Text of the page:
Logic Me This: Begging the Question
Welcome back to Logic Me This! Begging the Question is one of my pet peeve fallacies, in that many people misuse the term. A lot. So I am here to dispel all the rumors and give you the philosophical/logical definition of begging the question.
So I’ve heard a lot of people use the phrase “this begs the question…” when they hear a fact or assertion that they feel requires another question to be answered. Grammar Girl gives the examples
After chronicling Natalie Coughlin’s accomplishments, a reporter writes: “All of which begs the question, is Coughlin the best female swimmer this country has ever seen?” The reporter is using begs the question to mean something like “makes me wonder.”
Over at World Wide Words there’s a whole post on what the current definition of “begging the question” is, and it describes this kind of usage as prompting a question. From the name of the fallacy itself, this seems as if it would be what the fallacy in fact is.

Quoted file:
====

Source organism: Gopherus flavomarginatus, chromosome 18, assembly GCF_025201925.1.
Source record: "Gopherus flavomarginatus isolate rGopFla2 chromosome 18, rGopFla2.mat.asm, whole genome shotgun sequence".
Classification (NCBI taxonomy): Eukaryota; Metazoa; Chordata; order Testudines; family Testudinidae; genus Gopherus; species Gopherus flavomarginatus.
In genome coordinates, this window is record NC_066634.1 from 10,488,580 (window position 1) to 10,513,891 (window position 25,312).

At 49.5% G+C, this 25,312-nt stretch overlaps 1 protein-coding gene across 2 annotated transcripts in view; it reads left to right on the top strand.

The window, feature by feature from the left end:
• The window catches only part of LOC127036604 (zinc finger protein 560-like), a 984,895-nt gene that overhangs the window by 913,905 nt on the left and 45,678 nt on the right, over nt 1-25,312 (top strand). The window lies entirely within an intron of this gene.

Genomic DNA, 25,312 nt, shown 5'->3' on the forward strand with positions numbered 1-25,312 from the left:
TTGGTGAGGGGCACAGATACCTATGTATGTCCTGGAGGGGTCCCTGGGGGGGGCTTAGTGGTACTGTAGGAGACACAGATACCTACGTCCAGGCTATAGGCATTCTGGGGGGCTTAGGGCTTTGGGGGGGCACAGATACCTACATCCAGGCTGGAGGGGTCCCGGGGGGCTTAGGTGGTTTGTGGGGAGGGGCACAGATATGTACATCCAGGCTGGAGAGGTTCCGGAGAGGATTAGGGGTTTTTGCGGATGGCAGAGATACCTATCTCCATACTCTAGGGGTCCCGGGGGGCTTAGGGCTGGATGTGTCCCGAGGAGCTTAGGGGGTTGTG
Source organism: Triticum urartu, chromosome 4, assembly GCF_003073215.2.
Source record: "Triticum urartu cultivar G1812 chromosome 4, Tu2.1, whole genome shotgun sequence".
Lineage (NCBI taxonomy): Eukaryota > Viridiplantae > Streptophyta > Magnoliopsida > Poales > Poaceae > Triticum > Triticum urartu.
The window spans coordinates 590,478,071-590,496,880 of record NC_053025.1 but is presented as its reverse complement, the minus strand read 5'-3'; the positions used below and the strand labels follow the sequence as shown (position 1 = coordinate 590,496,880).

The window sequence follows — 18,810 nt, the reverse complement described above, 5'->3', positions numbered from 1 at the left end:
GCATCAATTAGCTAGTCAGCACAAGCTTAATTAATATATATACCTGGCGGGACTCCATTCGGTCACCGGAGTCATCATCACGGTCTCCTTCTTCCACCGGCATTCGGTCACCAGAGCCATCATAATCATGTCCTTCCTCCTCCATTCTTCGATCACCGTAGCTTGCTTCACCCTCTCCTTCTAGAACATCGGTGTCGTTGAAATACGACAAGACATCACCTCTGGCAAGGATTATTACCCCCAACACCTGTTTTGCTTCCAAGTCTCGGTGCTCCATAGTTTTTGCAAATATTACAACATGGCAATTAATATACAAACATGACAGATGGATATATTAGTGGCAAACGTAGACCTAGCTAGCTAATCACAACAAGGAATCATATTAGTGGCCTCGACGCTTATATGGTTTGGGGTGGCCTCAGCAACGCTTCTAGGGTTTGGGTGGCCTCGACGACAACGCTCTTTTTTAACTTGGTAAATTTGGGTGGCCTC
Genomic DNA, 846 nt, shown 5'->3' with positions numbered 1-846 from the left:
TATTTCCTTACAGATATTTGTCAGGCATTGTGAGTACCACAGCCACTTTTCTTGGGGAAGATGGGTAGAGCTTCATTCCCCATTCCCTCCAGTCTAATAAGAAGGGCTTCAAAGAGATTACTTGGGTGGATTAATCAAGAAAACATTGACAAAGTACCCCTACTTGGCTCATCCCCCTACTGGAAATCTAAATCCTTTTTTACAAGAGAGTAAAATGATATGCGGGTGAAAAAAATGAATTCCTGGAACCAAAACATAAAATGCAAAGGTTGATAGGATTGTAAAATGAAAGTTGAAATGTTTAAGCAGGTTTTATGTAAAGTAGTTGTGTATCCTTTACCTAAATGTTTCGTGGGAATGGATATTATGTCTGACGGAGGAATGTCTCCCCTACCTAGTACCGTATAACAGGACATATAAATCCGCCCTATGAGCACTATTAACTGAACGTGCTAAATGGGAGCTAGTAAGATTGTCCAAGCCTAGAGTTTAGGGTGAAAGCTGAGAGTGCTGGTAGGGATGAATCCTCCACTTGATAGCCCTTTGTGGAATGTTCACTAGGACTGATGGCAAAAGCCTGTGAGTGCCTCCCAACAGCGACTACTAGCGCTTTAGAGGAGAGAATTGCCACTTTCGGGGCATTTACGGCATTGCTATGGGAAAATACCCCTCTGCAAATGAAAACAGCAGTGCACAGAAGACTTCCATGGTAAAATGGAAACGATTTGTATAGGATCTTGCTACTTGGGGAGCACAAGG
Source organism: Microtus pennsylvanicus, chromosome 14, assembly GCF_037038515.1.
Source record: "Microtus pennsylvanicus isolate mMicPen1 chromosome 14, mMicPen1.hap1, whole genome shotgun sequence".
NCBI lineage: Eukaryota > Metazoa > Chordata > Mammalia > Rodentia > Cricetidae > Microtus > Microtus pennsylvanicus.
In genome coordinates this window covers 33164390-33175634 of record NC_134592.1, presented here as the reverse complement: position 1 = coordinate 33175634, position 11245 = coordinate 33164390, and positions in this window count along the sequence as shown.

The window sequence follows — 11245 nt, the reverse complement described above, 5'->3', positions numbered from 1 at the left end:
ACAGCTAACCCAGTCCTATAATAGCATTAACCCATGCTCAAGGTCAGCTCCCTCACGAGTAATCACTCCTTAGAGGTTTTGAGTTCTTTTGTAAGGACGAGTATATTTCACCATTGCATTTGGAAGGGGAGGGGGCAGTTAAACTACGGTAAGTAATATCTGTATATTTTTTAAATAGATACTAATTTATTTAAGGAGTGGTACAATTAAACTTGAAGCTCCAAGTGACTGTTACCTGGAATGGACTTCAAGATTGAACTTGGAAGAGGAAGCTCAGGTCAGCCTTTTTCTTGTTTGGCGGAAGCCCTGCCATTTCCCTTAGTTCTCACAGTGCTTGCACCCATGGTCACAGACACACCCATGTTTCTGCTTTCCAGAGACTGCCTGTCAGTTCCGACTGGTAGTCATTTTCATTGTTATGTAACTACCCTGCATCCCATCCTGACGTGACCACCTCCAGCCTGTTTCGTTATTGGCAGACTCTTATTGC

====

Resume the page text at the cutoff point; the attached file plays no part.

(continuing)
However if we look at logic and the history of the phrase, in its original Latin it meant “a request for the beginning or premise”. And in all logic classes and textbooks, it’s related to the circular reasoning fallacy. Traditionally defined, begging the question means that the conclusion is already contained in the premise. This is problematic because in these cases an arguer is assuming something that they are claiming to provide an argument for. An example would be that lying is wrong because we should always tell the truth. While this may look like it actually contains in argument, in fact it is simply reiterating that lying is wrong in two different ways.
While modern usage means that if you use begging the question to mean “makes me wonder” or something similar it is certainly not wrong, in a debate or a philosophical context we should be aware that begging the question is something very different.